The Scene: The Summit Music Hall holds approximately 900 people, yet the main stage was blocked off as this punk rock show was held in the front room. The stage was set against a brick wall and was about 15 feet away from the bar, which left room for about four or five rows of people to wedge together for the music. A few years back when I was introduced to The Dear Hunter, I was shocked that such a grandiose sounding band had slipped under my musical radar. I’ve never been great at guessing the number of jellybeans in the jar, but I don’t think the crowd even reached one hundred people. The intimacy was nice, but I just couldn’t stop thinking of all the people that were missing out.
The Dear Hunter: The Dear Hunter’s entire discography has revolved around the story of a boy and has been broken up into separate acts. The ambition and dedication that made the first three albums, Act I-III, so mind-bogglingly impressive isn’t missing from their new effort, The Color Spectrum. In fact, if anything, it’s more impressive. The full collection consists of nine EPs, each it’s own color with songs that fit accordingly to the feel of the color. Totaling up to 36 total songs, this project was just too damn big to release as one album. While the LP version gives the listener a small taste of the massive project, it too works great on its own.
The set list for the show was made up almost exclusively of songs from the new project. It’s understandable that with 36 new tracks, the band would be eager to play them live, but the songs that lured me into the show were missing. After the show I talked with front man/mastermind Casey Crescenzo, inquiring why I didn’t get to hear “Smiling Swine” or “Go Get Your Gun.” He simply stated that those songs won’t be played on this tour, but that they’re not out of the line up for good. This isn’t anything new and I actually expected it, as after an Arctic Monkeys show last year I asked if there was a reason they didn’t play fan favorites “Fake Tales of San Francisco” or “Mardy Bum.” They actually didn’t give any hope that those songs would be played in the future, as they were just sick of playing those songs.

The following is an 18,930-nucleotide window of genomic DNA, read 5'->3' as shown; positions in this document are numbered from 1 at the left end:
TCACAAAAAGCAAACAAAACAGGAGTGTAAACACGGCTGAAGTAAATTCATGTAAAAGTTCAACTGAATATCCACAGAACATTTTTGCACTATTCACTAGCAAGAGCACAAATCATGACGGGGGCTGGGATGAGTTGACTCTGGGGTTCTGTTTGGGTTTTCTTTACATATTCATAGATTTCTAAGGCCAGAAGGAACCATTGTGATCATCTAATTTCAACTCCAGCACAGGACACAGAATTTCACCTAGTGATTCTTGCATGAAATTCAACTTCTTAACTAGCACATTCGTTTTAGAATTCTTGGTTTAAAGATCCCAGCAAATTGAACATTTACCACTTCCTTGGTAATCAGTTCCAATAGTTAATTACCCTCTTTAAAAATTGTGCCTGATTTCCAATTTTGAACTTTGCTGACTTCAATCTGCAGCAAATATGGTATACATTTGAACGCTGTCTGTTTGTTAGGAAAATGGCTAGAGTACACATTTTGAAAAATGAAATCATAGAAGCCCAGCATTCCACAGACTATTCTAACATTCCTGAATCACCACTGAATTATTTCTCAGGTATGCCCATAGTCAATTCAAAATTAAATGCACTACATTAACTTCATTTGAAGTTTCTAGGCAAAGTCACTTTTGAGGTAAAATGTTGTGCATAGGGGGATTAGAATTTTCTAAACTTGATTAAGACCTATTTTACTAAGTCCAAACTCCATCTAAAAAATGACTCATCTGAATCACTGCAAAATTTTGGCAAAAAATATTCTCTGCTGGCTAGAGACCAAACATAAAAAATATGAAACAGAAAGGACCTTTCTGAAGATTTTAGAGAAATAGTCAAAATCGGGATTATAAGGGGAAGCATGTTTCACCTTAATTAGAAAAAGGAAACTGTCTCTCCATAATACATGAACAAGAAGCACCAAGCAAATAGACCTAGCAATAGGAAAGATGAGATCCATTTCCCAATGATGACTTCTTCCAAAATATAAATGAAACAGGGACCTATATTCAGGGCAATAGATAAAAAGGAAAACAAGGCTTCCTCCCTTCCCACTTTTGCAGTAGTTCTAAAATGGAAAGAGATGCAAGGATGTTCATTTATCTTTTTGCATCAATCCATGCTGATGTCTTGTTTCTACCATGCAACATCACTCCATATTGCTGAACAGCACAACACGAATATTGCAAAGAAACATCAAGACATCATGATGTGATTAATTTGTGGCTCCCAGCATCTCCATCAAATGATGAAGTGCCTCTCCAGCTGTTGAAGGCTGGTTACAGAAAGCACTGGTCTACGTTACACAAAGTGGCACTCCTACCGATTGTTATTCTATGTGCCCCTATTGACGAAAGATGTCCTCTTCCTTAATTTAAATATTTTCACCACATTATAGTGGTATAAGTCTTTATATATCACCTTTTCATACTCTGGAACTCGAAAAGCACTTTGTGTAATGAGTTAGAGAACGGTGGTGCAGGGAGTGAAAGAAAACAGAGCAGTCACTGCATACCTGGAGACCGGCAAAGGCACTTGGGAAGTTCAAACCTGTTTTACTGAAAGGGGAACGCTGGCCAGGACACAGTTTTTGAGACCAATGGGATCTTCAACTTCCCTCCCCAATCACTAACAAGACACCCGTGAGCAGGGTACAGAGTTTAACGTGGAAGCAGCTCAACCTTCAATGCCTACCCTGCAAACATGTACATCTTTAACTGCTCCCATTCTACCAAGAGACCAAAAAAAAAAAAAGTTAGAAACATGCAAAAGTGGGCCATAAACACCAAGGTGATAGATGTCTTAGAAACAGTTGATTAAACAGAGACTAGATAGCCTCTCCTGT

Other than the omission of these select songs, the show was a high-energy success. An offering from nearly all nine EPs was worked in, and even the lesser known ones that weren’t worked into the LP had the crowd stirring with rock fervor. “She’s Always Singing” was one of the sunniest, upbeat songs played (from the Yellow EP, see how that works?). They played “The Dead Don’t Starve,” which is the next song on the Yellow EP, immediately after, which flowed together so seamlessly that it became clear that Crescenzo knew exactly what he was doing when he put together the songs for the massive project and the set list. “Filth and Squalor” (Black) was a good rowdy rocker, “Home” (White) was played as an ever-building song of hope and reassurance that built into an incredibly explosive crescendo, and “The Canopy” (Green) actually brought an alt-rock feel with its fast tempo backed by what sounded like an M. Ward guitar riff.
“The Church and the Dime” and “He Said He Had a Story,” a couple of songs from the Act series garnered a solid response from hardcore fans (most of the people in attendance weren’t of drinking age, yet these same people knew almost all the words of the older songs). Near the end of the show, Crescenzo said that he doesn’t believe in encores, “unless you guys really want me to walk off stage;” we did not. The final song performed, “Red Hands” from Act II is an epic song that delves into insecurities about a lover and it was chilling as the entire crowd sang “oh my god what have I done” and “now my darling put your clothes back on” while Crescenzo screamed a separate verse with pain and emotion. This closer was a reminder that The Dear Hunter have always been able to write and perform with intensity, no matter what the subject matter.
Stage Presence: B+
Set/Light Show: C